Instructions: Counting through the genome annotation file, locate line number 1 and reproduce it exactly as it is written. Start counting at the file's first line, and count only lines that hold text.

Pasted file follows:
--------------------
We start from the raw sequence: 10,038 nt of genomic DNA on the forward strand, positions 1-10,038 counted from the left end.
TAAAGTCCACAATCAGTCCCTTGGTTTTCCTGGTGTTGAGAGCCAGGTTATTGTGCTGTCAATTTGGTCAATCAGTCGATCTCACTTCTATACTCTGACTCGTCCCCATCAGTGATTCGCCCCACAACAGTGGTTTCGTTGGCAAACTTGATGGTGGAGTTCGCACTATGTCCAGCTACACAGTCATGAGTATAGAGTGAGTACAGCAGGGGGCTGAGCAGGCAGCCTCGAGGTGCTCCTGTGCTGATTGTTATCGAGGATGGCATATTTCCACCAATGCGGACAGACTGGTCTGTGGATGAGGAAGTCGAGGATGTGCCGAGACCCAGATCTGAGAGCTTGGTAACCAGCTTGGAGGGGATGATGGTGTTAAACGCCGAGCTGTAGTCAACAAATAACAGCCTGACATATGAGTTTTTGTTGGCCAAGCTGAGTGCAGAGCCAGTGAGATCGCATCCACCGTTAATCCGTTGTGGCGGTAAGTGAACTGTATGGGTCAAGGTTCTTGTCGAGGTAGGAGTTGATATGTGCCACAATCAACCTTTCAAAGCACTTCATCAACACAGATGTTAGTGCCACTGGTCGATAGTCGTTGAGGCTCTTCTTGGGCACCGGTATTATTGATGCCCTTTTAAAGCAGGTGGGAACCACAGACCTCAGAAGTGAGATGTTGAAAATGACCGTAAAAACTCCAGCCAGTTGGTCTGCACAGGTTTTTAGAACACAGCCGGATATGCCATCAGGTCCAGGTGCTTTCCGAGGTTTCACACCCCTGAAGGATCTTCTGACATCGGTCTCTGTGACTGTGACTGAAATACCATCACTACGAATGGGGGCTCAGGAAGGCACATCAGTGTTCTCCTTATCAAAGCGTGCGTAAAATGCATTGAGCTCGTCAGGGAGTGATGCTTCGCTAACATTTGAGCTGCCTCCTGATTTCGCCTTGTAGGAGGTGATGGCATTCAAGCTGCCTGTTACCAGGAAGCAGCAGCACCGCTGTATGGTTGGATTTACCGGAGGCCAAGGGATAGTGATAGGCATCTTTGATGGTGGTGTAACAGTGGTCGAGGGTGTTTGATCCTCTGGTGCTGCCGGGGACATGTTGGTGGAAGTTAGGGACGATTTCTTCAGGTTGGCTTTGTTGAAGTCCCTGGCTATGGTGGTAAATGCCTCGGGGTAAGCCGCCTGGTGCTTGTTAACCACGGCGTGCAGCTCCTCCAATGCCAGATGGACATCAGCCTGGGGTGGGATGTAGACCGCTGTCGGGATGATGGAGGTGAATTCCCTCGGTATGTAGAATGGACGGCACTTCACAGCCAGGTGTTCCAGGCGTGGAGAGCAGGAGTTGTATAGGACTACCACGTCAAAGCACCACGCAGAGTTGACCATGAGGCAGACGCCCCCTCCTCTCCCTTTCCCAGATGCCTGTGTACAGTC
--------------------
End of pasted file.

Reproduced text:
We start from the raw sequence: 10,038 nt of genomic DNA on the forward strand, positions 1-10,038 counted from the left end.